Last Monday, Feb. 27, I was leaving Vancouver at the start of rush hour. As I drove across the city from my sister’s place near UBC to the Trans-Canada Highway, teachers were out on every street corner engaged in a ‘day of action.’
They held up signs asking people to honk if they supported the teachers. Very few people did.
Up to that point the province’s teachers had been engaged in a limited job action. They weren’t supervising students during breaks and they weren’t completing report cards, amongst other elements of their work-to-rule campaign.
The following day there was a flurry of action. First, the Labour Relations Board issued a ruling giving the B.C. Teachers Federation permission to go on strike for three days. Later that day, George Abbott, the Minister of Education, introduced legislation that would end the job action and lead to a new labour contract.
Over the next two days the teachers voted to strike and on Thursday the BCTF announced the teachers would go on strike for three days.
On Friday, students at Revelstoke Secondary School walked out of class early, ostensibly protesting the strike but, according to several teachers I spoke to, most of them were just looking to get an early start to the weekend. One teacher said it was more of an act of truancy than a political action.
Brenda Diebert, the long-time secretary of RSS, once told me that back in the ‘80s the students stormed out and tried to occupy the school board office when the teachers went on strike.
On Wednesday, the final day of the strike, I went for a bike ride around Revelstoke to talk to the teachers as they hoisted their signs outside different schools. My first stop was Mountain View Elementary, where two teachers there were joined by a high school instructor who was out walking her dog. The two teachers were on their three-hour shift, holding up placards in the parking lot across the road from the main entrance to the school. Their signs read “Teachers taking a stand.”
They had been getting lots of honks and waves, and many people showed a sign of support as they drove past. In the back of a car there was a box of donuts.
They wanted to stress the point that the strike wasn’t about money – it was about class size and support for special needs students. It was also about not being bullied by the government, one commented.
I’m glad they said it wasn’t about wages – if they did, I might not be so sympathetic. I don’t have to deal with 20-30 kids every day, but I also don’t get summers off.
At Mount Begbie Elementary, four teachers paced up and down the north side of Fourth Street East. They carried the same signs, though one had written on the back: “Honk if you can read. Thank a teacher.”
In that high traffic zone, there was lots of honking and waving from passing traffic. It was in stark contrast to Vancouver, where pretty much no one did likewise. Perhaps it’s because parents and teachers are more likely to know each other on a personal level in Revelstoke, said one teacher.
Over at Revelstoke Secondary School, six teachers were stationed in the parking lot of the arena. It was a low-traffic zone, but they did get a chance to talk to people going skating or on their way to the mill. They had lots of support from CP Rail workers, they said. We talked about the strike and they thought it had been effective in bringing the teachers message across. One teacher commented that reporters were actually showing up at press conferences called by BCTF president Susan Lambert.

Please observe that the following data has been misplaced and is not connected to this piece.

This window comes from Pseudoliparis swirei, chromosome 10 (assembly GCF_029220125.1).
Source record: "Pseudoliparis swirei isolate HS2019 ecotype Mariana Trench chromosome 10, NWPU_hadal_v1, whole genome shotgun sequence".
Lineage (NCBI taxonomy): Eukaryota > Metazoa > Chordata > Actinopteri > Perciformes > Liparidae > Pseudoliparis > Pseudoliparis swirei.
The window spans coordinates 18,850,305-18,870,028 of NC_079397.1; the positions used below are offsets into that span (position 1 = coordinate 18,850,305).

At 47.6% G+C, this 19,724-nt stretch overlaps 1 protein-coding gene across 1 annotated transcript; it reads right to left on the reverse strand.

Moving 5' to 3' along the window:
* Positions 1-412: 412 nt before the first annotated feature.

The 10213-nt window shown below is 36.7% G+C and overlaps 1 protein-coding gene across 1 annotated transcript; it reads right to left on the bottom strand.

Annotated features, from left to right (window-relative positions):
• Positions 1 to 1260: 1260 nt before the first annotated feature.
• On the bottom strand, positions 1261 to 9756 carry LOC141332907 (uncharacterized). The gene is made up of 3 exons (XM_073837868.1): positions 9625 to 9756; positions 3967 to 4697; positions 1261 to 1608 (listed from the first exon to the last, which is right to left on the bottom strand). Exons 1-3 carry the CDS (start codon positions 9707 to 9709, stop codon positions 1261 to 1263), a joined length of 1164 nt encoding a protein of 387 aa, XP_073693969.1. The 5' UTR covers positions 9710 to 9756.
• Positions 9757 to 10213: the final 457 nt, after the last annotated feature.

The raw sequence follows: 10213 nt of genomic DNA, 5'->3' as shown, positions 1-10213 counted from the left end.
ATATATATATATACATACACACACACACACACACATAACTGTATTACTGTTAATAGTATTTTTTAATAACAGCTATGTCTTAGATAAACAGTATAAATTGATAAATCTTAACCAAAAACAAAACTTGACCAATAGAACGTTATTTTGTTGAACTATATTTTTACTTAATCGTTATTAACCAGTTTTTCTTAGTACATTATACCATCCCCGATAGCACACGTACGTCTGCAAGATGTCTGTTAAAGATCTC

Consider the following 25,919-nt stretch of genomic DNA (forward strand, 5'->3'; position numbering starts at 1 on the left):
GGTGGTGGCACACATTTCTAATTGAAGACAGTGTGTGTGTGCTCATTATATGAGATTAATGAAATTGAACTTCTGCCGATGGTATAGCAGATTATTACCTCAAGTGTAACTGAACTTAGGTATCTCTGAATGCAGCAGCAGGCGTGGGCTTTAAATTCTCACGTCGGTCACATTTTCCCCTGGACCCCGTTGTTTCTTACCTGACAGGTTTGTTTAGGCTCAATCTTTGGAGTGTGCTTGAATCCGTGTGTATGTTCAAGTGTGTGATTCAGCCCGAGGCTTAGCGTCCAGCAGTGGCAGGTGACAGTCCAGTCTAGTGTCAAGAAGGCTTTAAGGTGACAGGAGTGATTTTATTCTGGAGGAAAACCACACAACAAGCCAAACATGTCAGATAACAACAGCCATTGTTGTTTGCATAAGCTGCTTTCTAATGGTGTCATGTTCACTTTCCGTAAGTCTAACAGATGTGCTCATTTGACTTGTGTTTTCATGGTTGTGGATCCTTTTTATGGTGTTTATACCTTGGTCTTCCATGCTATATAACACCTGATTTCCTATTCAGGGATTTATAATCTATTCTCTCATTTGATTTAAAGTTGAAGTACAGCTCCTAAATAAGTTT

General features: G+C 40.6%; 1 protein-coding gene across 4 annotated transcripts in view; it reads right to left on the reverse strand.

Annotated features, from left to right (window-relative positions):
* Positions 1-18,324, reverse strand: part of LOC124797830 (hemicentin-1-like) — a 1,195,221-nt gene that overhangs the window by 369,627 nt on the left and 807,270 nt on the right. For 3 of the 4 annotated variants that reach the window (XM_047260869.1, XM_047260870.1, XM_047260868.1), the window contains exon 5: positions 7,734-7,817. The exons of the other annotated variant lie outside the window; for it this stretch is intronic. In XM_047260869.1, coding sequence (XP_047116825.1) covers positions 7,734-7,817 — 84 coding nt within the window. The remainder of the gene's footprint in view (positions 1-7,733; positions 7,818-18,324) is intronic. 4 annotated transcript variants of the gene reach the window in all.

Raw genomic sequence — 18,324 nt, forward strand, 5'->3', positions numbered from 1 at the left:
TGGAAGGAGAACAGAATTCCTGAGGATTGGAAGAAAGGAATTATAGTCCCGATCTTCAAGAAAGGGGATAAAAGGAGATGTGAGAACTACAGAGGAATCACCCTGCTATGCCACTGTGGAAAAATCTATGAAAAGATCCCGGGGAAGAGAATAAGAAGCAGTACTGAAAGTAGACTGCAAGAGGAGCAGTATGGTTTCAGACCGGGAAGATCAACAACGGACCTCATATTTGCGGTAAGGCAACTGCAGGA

Once again, they re-iterated the point that the strike was about working conditions, not salaries. One teacher said that if the government was willing to compromise on class size and composition, the teachers might go for the net-zero mandate. The problem, he said, is that the B.C. Public School Employers Association won’t talk about other issues until the BCTF caves on the net-zero mandate.
I’ve been assigned coverage of the school board for the Times Review. Throughout these negotiations I’ve been struck by the feeling that everything that transpired in the past two weeks was inevitable. While I wasn’t living in B.C. during past teacher negotiations, I have read up on the history and it just seemed like it was a matter of time until there was legislation and a strike. The only thing I wasn’t sure was what would happen first – legislation or a strike.
It’s a pretty cynical view but at the same time, given the history, the government’s strict adherence to its net-zero mandate, and the BCTF’s demands, it was also realistic.
During my conversations with teachers, a lot of things came up beyond the negotiations – the Joseph Kony video, the Northern Gateway pipeline, robocalls, Bill C-30 (the online spying bill) and the general decline of unions.
On Thursday teachers and students went back to school. The Labour Relations Board ruling that allowed the teachers to strike permits the BCTF to strike one day per week from now on. That is, until the government passes Bill 22, which will end the job action, assign a mediator (who will be bound by the net-zero mandate), and also change the way teachers are assigned.
That was another issue I brought up at MVE and MBE – is there any fear of teachers losing their jobs when the two schools merge into one. I had spoken to one teacher earlier in the week who said it was weighing on her mind, however the ones I met on Wednesday said it was not something they were worried about.
Both Anne Cooper, the district superintendent, and Jennifer Wolney, the acting-president of the Revelstoke Teachers’ Association, told me they would be figuring out who moves into the new school based on language in the old contract.